I am a lecturer in Microbial Ecology in the Department of Biology and Biochemistry at the University of Bath and part of the Milner Centre for Evolution. I study fungal interactions including interactions with bacteria, plants, animals, other fungi, and themselves. I use experiments and genomics to try to understand how fungi respond to these interactions and their environment. I am particularly interested in finding ways to use these interactions to support applications for sustainable industry, agriculture and the environment.
The first part of my research is essentially about measuring fungal biodiversity and inferring its role in larger communities. Genomics serves the dual purpose of allowing high-throughput identification via targeted sequencing while also allowing fine-scale partitioning of diversity via resequencing.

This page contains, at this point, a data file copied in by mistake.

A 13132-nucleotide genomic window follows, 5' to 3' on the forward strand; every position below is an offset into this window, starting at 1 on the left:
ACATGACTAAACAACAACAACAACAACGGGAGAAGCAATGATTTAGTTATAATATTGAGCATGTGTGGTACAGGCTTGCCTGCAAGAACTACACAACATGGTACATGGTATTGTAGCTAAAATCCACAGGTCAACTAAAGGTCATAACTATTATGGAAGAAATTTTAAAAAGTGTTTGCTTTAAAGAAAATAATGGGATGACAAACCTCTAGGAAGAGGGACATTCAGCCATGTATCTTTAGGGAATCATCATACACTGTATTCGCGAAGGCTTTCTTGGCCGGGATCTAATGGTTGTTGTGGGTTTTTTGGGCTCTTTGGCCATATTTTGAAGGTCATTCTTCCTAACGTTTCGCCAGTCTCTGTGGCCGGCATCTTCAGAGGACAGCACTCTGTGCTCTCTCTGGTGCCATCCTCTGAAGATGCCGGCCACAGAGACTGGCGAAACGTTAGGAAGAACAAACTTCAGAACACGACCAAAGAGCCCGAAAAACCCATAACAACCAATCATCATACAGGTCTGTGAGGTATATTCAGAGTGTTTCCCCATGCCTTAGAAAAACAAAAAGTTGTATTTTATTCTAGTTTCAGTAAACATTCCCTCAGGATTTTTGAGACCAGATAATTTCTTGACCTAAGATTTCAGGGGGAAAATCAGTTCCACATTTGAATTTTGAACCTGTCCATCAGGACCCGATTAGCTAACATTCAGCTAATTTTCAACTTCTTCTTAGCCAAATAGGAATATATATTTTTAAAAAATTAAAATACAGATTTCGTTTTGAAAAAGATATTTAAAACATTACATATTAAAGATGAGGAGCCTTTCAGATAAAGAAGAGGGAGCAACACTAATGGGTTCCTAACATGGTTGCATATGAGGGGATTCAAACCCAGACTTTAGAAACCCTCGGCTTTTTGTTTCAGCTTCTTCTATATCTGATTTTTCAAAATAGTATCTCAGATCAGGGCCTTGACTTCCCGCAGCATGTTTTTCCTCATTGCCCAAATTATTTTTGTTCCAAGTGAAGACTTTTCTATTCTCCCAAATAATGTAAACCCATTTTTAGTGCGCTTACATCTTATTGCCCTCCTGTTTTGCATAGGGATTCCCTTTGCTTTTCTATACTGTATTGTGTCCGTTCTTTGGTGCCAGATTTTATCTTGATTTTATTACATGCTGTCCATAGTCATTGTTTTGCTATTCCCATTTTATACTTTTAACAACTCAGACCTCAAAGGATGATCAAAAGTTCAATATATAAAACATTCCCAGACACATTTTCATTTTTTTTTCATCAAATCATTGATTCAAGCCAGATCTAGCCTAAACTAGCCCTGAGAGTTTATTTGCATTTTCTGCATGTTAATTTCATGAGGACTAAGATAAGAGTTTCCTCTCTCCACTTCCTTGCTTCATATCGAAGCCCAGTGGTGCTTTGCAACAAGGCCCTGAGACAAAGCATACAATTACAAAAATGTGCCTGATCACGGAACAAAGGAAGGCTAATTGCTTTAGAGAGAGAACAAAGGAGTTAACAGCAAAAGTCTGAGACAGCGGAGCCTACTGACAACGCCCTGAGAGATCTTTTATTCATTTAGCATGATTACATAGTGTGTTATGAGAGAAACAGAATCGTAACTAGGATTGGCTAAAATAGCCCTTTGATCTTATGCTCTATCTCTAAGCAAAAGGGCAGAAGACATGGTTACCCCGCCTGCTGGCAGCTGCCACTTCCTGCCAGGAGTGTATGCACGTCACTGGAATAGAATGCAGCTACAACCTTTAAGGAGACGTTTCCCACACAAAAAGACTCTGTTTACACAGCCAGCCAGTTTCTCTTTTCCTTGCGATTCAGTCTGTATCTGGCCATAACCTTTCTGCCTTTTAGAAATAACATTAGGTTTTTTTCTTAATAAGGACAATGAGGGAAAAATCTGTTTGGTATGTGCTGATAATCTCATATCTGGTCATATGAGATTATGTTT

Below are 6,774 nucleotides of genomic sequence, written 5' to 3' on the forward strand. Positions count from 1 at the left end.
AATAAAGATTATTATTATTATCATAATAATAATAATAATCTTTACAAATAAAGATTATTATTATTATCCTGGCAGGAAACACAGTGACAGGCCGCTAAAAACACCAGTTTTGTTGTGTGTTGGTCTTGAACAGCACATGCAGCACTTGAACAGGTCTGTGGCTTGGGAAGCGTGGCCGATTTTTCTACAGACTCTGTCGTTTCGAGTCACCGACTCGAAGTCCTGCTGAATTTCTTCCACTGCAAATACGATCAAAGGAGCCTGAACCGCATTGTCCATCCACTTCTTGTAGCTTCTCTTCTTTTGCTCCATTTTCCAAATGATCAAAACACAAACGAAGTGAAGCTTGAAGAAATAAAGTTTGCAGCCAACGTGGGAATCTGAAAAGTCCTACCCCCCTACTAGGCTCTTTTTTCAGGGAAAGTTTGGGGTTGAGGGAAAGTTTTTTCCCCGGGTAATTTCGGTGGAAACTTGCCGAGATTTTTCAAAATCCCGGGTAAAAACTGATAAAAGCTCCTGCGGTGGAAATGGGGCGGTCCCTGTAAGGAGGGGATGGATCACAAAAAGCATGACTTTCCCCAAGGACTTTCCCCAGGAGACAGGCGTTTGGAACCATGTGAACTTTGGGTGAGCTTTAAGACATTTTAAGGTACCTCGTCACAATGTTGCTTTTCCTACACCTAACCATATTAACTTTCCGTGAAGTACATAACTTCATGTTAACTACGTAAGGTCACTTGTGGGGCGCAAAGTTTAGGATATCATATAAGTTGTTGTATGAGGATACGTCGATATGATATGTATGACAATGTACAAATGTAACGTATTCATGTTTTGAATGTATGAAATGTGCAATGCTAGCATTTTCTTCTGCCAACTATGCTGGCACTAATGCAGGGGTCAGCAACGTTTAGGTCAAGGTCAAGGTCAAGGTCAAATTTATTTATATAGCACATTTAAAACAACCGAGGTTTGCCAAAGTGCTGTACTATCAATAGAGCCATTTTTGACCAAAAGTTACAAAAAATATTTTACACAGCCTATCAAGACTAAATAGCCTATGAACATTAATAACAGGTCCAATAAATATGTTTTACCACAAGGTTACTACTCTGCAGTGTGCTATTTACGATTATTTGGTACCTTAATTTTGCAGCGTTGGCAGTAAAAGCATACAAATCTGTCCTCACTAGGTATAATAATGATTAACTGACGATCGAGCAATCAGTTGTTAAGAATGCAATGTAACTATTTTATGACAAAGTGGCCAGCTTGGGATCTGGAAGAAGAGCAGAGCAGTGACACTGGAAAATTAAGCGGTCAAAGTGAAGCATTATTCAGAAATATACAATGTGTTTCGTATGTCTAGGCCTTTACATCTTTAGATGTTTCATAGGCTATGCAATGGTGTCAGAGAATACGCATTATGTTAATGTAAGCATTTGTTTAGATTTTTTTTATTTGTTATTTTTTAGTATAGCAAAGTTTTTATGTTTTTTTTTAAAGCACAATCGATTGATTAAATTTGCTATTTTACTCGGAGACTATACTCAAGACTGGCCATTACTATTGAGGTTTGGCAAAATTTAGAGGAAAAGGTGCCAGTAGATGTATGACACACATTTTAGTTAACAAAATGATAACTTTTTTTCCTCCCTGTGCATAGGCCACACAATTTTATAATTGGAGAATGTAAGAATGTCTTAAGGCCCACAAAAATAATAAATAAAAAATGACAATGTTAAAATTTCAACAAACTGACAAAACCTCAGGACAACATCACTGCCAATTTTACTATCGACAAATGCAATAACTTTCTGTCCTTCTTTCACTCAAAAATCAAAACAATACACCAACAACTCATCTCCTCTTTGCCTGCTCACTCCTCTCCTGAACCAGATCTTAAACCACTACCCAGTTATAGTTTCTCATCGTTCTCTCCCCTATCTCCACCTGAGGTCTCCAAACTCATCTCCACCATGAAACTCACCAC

The second part of my research is focused on how genomes evolve in response to environments. This research uses experiments to measure mutation types and rates in a variety of environmental conditions, and my research also uses natural populations to discover how recombination and spatial structure modify fungal evolution. With more genomes sequenced than any other eukaryotic group, fungi offer unique opportunities to study how these complex organisms respond to stressful or permissive environments.